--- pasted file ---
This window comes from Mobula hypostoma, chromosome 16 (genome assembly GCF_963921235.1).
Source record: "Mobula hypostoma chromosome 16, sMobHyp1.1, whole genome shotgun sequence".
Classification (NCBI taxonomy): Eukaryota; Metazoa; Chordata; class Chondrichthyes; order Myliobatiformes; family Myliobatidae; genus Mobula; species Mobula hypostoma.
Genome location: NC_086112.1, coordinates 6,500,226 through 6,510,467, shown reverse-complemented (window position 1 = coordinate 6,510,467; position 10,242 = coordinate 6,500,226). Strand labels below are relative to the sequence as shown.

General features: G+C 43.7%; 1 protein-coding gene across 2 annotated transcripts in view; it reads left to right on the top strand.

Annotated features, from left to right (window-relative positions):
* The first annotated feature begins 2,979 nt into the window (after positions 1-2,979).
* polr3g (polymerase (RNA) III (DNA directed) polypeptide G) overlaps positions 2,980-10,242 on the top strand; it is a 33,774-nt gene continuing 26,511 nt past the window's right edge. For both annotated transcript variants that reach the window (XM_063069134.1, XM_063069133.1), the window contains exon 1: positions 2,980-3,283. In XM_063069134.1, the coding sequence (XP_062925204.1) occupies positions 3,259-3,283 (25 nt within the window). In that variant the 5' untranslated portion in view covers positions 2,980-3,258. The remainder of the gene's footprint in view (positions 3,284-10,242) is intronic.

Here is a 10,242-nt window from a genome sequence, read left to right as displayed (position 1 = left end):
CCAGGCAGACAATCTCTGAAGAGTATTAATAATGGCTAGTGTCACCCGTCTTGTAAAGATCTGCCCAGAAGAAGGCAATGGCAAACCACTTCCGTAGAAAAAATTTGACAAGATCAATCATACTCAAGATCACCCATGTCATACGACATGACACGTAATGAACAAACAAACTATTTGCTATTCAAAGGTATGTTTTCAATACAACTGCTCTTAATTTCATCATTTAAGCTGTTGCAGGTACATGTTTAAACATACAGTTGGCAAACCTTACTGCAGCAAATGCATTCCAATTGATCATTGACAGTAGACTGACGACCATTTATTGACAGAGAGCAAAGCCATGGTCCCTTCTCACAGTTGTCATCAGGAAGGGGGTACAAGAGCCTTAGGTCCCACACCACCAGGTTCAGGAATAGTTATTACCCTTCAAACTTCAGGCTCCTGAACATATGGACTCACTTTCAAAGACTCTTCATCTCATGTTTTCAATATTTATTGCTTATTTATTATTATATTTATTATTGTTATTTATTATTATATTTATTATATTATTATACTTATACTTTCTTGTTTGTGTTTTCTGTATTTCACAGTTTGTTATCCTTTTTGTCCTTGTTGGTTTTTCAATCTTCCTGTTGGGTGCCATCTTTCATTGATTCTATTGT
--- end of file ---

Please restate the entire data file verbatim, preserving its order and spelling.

This window comes from Mobula hypostoma, chromosome 16 (genome assembly GCF_963921235.1).
Source record: "Mobula hypostoma chromosome 16, sMobHyp1.1, whole genome shotgun sequence".
Classification (NCBI taxonomy): Eukaryota; Metazoa; Chordata; class Chondrichthyes; order Myliobatiformes; family Myliobatidae; genus Mobula; species Mobula hypostoma.
Genome location: NC_086112.1, coordinates 6,500,226 through 6,510,467, shown reverse-complemented (window position 1 = coordinate 6,510,467; position 10,242 = coordinate 6,500,226). Strand labels below are relative to the sequence as shown.

General features: G+C 43.7%; 1 protein-coding gene across 2 annotated transcripts in view; it reads left to right on the top strand.

Annotated features, from left to right (window-relative positions):
* The first annotated feature begins 2,979 nt into the window (after positions 1-2,979).
* polr3g (polymerase (RNA) III (DNA directed) polypeptide G) overlaps positions 2,980-10,242 on the top strand; it is a 33,774-nt gene continuing 26,511 nt past the window's right edge. For both annotated transcript variants that reach the window (XM_063069134.1, XM_063069133.1), the window contains exon 1: positions 2,980-3,283. In XM_063069134.1, the coding sequence (XP_062925204.1) occupies positions 3,259-3,283 (25 nt within the window). In that variant the 5' untranslated portion in view covers positions 2,980-3,258. The remainder of the gene's footprint in view (positions 3,284-10,242) is intronic.

Here is a 10,242-nt window from a genome sequence, read left to right as displayed (position 1 = left end):
CCAGGCAGACAATCTCTGAAGAGTATTAATAATGGCTAGTGTCACCCGTCTTGTAAAGATCTGCCCAGAAGAAGGCAATGGCAAACCACTTCCGTAGAAAAAATTTGACAAGATCAATCATACTCAAGATCACCCATGTCATACGACATGACACGTAATGAACAAACAAACTATTTGCTATTCAAAGGTATGTTTTCAATACAACTGCTCTTAATTTCATCATTTAAGCTGTTGCAGGTACATGTTTAAACATACAGTTGGCAAACCTTACTGCAGCAAATGCATTCCAATTGATCATTGACAGTAGACTGACGACCATTTATTGACAGAGAGCAAAGCCATGGTCCCTTCTCACAGTTGTCATCAGGAAGGGGGTACAAGAGCCTTAGGTCCCACACCACCAGGTTCAGGAATAGTTATTACCCTTCAAACTTCAGGCTCCTGAACATATGGACTCACTTTCAAAGACTCTTCATCTCATGTTTTCAATATTTATTGCTTATTTATTATTATATTTATTATTGTTATTTATTATTATATTTATTATATTATTATACTTATACTTTCTTGTTTGTGTTTTCTGTATTTCACAGTTTGTTATCCTTTTTGTCCTTGTTGGTTTTTCAATCTTCCTGTTGGGTGCCATCTTTCATTGATTCTATTGT